Arc System Works seem to be on a roll. Dragon Ball FighterZ really gave DBZ fans a great game featuring all their favourite characters and now they’ve taken their popular Blazblue characters and pitted them against a host of fighters from their other games and US anime series RWBY.
While fighting fans may already know Blazblue, adding characters from Persona, Under Night In-Birth and RWBY helps to widen the appeal, especially the inclusion of the cult US animated series. But how does it play? If you’re already a Blazblue fan, the answer is; surprisingly different.
If you’re wondering how all of these characters come together, it’s all down to a rogue AI which as created the Phantom Field, containing approximations of their worlds and grabbing the characters from their own dimensions to pit them against each other. It makes for some great little conversations between characters but don’t expect a long Mortal Kombat style story mode. Episode Mode does have branching endings, though, so it does provide a good deal of replay value.
The game has been designed from the ground up to appeal to both beginners and pros at fighting games. At first it seems like they’ve dumbed down the moves by making all the move sets the same. This means that whatever character you pick up, you’ll always know how to perform at least some of their moves and their specials. It’s a great game to get into for newcomers or those who’ve come to the game because of RWBY. But give it time and you’ll find that it’s the powers and strengths of each character that give the game its strategy and balance.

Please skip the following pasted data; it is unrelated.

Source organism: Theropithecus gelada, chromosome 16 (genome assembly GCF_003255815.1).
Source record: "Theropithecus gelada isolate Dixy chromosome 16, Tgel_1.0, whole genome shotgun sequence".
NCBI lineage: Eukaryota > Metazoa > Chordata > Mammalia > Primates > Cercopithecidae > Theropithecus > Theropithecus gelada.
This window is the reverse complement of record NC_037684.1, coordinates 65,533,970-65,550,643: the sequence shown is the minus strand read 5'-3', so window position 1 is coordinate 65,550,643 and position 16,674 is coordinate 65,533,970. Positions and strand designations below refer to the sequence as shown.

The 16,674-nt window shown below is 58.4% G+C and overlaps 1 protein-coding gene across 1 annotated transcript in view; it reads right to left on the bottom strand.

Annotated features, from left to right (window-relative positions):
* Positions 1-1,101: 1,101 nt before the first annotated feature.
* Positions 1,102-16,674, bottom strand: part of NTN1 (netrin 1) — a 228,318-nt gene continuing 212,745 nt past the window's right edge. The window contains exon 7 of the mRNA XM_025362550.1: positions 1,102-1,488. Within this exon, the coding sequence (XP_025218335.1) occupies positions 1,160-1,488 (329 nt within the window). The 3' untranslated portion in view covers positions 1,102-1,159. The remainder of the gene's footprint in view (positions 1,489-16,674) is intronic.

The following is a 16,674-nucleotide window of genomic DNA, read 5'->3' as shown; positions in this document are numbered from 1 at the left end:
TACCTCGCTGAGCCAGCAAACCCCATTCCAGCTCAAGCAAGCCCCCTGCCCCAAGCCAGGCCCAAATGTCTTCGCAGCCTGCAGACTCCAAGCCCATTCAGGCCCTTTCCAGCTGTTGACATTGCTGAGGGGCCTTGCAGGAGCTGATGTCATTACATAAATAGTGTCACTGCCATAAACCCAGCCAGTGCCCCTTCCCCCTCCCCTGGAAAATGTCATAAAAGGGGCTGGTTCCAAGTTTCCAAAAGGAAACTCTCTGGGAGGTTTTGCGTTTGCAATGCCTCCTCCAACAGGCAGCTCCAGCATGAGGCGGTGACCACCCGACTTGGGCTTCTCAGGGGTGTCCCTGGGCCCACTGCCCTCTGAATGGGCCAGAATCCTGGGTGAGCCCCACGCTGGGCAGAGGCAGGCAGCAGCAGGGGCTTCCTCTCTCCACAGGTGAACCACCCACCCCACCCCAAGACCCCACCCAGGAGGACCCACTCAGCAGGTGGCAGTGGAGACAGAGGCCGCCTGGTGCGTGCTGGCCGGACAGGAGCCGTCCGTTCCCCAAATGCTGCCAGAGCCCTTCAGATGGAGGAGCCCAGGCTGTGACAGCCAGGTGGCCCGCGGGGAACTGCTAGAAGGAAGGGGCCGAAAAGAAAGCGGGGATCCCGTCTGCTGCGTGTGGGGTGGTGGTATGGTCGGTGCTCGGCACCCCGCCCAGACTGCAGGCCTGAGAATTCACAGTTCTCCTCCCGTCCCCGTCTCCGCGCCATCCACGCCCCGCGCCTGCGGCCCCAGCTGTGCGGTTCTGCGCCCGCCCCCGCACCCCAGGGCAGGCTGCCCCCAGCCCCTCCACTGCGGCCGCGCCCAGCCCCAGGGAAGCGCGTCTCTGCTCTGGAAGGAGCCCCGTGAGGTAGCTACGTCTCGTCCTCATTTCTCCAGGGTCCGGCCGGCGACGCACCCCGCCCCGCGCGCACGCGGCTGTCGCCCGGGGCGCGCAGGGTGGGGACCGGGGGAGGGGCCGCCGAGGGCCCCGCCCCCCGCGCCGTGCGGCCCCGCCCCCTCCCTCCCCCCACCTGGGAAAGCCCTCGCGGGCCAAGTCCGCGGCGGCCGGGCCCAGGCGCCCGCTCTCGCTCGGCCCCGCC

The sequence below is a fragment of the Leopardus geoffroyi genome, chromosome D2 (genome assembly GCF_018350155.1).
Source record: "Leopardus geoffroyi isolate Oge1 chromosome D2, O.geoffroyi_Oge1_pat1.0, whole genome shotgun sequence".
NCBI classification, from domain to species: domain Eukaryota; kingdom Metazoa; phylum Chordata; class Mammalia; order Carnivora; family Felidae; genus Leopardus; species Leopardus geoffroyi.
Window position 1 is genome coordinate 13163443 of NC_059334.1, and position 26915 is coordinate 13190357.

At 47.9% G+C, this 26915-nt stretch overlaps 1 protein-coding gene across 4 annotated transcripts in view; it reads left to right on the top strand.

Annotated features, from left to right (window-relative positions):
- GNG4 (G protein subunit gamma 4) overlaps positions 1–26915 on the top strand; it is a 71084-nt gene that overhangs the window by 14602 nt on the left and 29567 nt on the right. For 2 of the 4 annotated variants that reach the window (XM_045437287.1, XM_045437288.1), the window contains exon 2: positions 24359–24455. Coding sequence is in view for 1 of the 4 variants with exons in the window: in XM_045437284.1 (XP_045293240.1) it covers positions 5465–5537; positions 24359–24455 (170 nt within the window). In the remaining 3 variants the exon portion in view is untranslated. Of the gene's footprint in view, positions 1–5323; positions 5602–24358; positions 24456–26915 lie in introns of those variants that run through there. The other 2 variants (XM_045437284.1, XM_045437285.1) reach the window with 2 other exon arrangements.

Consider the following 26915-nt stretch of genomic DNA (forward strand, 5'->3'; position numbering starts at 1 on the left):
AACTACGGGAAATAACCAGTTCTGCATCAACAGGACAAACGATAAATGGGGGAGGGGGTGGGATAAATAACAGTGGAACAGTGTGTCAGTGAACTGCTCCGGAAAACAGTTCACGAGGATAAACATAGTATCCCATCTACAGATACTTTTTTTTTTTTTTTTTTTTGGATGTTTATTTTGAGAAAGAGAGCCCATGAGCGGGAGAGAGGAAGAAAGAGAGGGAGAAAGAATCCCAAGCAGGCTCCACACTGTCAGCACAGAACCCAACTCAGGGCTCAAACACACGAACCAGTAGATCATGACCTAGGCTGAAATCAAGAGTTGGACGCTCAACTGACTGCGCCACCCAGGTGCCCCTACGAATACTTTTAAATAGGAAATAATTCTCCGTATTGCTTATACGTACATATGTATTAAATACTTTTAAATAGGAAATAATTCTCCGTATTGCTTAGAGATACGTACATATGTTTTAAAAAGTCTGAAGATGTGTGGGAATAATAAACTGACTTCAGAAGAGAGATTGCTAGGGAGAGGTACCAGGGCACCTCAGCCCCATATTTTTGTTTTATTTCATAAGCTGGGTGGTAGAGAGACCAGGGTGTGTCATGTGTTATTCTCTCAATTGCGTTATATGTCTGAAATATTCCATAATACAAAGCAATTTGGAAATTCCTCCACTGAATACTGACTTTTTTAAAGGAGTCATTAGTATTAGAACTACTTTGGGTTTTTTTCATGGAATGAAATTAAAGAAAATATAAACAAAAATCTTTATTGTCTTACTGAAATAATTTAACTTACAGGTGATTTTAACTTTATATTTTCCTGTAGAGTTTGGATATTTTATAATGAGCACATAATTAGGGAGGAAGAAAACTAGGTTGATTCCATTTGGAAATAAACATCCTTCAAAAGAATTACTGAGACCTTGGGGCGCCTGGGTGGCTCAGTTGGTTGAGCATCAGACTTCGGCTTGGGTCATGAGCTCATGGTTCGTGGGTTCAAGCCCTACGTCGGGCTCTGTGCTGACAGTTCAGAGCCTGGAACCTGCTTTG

Combos are strung together automatically, too, allowing for some great moves without the complicated encyclopedia-like knowledge of the buttons. With a level playing field, control-wise, this actually works out far more interesting than games where pulling off a combo is a matter of skilled finger work, here it’s all in what moves you use and how the character behaves. Some moves are unblockable, so being in the wrong place as your opponent starts a certain move is deadly. Others need an up-close attack relying on your opponent to be more used to ranged fighting.
The character roster is already impressive but the game is let down a little by relying on DLC too much. There are around 20 DLC characters still to come, all have to be paid for on top of the base game. Some of these are characters that fans will really want to unlock, too, and Arc Systems knows this, so they’ve made some, like Yang, free once they’re available, but this makes the game feel a little rushed.
Blazblue Cross Tag Battle is a fast, frenetic but easy to get into fighter with plenty for fans of their respective series to get excited about. It’s not quite up there with DBZ but it’s still a great fighter with its own unique style and a chance for different franchises to come together for the first time.